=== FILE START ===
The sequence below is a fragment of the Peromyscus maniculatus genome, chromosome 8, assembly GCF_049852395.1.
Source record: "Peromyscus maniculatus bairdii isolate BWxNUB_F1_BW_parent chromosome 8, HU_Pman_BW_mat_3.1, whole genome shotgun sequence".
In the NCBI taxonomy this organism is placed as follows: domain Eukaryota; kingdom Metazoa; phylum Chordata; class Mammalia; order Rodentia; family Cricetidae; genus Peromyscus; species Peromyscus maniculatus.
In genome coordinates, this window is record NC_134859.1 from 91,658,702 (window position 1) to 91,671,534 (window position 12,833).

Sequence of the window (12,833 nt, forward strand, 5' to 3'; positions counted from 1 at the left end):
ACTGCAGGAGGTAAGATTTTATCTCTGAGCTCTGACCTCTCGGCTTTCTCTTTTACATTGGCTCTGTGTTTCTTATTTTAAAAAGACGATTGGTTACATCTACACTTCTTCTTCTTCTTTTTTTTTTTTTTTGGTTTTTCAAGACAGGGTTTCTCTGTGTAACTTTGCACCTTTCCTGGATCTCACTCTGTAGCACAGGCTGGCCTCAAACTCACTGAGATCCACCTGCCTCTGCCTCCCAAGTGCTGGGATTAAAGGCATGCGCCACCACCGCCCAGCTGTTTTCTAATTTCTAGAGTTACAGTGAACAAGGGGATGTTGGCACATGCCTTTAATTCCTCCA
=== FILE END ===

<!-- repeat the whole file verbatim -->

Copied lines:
The sequence below is a fragment of the Peromyscus maniculatus genome, chromosome 8, assembly GCF_049852395.1.
Source record: "Peromyscus maniculatus bairdii isolate BWxNUB_F1_BW_parent chromosome 8, HU_Pman_BW_mat_3.1, whole genome shotgun sequence".
In the NCBI taxonomy this organism is placed as follows: domain Eukaryota; kingdom Metazoa; phylum Chordata; class Mammalia; order Rodentia; family Cricetidae; genus Peromyscus; species Peromyscus maniculatus.
In genome coordinates, this window is record NC_134859.1 from 91,658,702 (window position 1) to 91,671,534 (window position 12,833).

Sequence of the window (12,833 nt, forward strand, 5' to 3'; positions counted from 1 at the left end):
ACTGCAGGAGGTAAGATTTTATCTCTGAGCTCTGACCTCTCGGCTTTCTCTTTTACATTGGCTCTGTGTTTCTTATTTTAAAAAGACGATTGGTTACATCTACACTTCTTCTTCTTCTTTTTTTTTTTTTTTGGTTTTTCAAGACAGGGTTTCTCTGTGTAACTTTGCACCTTTCCTGGATCTCACTCTGTAGCACAGGCTGGCCTCAAACTCACTGAGATCCACCTGCCTCTGCCTCCCAAGTGCTGGGATTAAAGGCATGCGCCACCACCGCCCAGCTGTTTTCTAATTTCTAGAGTTACAGTGAACAAGGGGATGTTGGCACATGCCTTTAATTCCTCCA